Trump speaks, accompanied by Japanese Prime Minister Shinzo Abe at the Akasaka Palace in Tokyo. Photo: Kiyoshi Ota/Pool Photo via AP

The Trump administration is moving forward with an Obama-era law, championed by former First Lady Michelle Obama, that would require calorie counts to appear on labels or with food in restaurants, stores, and pizza delivery chains throughout the U.S., per the AP. This comes as a contrast to Trump's administration's recent tact of rolling back Obama-era initiatives.

Why it matters: "When you arm consumers with reliable information, they are going to make better decisions, smarter and more informed decisions about their diet," FDA Commissioner Scott Gottlieb told the AP. "Providing this information is more important now than ever because more people are eating their meals away from the home."

Where things stand now: Tuesday the FDA posted suggestions to help business comply with the law, which some businesses had been trying to impact by suggesting they only post calorie counts online, which the FDA has rejected. The rules look like they're on track to go into effect May of next year with a 60-day comment period moving forward. Some major chains, such as Starbucks, McDonald's, and Subway, are already posting their calorie counts. This comes after years of delays from the FDA on rule-writing after the initial law that jumpstarted this process was issued in 2010.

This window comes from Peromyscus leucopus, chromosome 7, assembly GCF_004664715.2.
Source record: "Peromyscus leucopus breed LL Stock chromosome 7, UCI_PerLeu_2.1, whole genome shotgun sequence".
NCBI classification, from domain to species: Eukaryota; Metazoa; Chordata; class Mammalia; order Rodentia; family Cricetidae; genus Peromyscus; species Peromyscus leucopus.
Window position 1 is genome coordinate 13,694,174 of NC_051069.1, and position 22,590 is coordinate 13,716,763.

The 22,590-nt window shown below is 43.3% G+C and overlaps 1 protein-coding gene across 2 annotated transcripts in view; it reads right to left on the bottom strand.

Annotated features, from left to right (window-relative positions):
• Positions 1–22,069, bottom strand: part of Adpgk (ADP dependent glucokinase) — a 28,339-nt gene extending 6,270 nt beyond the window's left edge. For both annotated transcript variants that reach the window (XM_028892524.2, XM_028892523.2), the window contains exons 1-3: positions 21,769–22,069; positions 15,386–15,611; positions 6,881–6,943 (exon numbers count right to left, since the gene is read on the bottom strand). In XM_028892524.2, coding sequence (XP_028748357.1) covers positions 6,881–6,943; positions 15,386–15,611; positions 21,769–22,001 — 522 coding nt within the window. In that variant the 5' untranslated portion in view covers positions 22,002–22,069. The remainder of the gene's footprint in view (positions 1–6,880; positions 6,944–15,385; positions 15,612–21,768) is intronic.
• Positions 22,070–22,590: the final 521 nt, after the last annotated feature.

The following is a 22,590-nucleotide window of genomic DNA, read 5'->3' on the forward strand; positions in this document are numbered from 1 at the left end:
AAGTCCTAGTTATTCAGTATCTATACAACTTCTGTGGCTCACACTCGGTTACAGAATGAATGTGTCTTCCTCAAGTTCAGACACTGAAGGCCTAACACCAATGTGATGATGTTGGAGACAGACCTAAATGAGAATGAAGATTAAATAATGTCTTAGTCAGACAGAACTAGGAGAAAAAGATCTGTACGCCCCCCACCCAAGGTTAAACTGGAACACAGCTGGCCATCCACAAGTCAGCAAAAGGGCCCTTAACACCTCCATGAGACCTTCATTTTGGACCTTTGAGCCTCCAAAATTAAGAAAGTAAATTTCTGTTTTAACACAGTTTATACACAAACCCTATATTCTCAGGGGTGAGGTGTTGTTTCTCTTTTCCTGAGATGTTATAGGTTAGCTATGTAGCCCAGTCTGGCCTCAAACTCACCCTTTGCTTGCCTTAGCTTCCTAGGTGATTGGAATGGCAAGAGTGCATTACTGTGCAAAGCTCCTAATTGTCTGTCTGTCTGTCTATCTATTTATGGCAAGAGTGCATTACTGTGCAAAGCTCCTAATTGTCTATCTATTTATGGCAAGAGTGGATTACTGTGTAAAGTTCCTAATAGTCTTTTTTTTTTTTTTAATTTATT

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Post-debate poll finds Biden strong on every major issue

Joe Biden speaks Friday about "The Biden Plan to Beat COVID-19," at The Queen theater in Wilmington, Del. Photo: Drew Angerer/Getty Images

This is one of the bigger signs of trouble for President Trump that we've seen in a poll: Of the final debate's seven topics, Joe Biden won or tied on all seven when viewers in a massive Axios-SurveyMonkey sample were asked who they trusted more to handle the issue.

Why it matters: In a time of unprecedented colliding crises for the nation, the polling considered Biden to be vastly more competent.

Bryan Walsh, author of Future
4 hours ago - Science

The murder hornets are here

A braver man than me holds a speciment of the Asian giant hornet. Photo: Karen Ducey/Getty Images

Entomologists in Washington state on Thursday discovered the first Asian giant hornet nest in the U.S.

Why it matters: You may know this insect species by its nom de guerre: "the murder hornet." While the threat they pose to humans has been overstated, the invading hornets could decimate local honeybee populations if they establish themselves.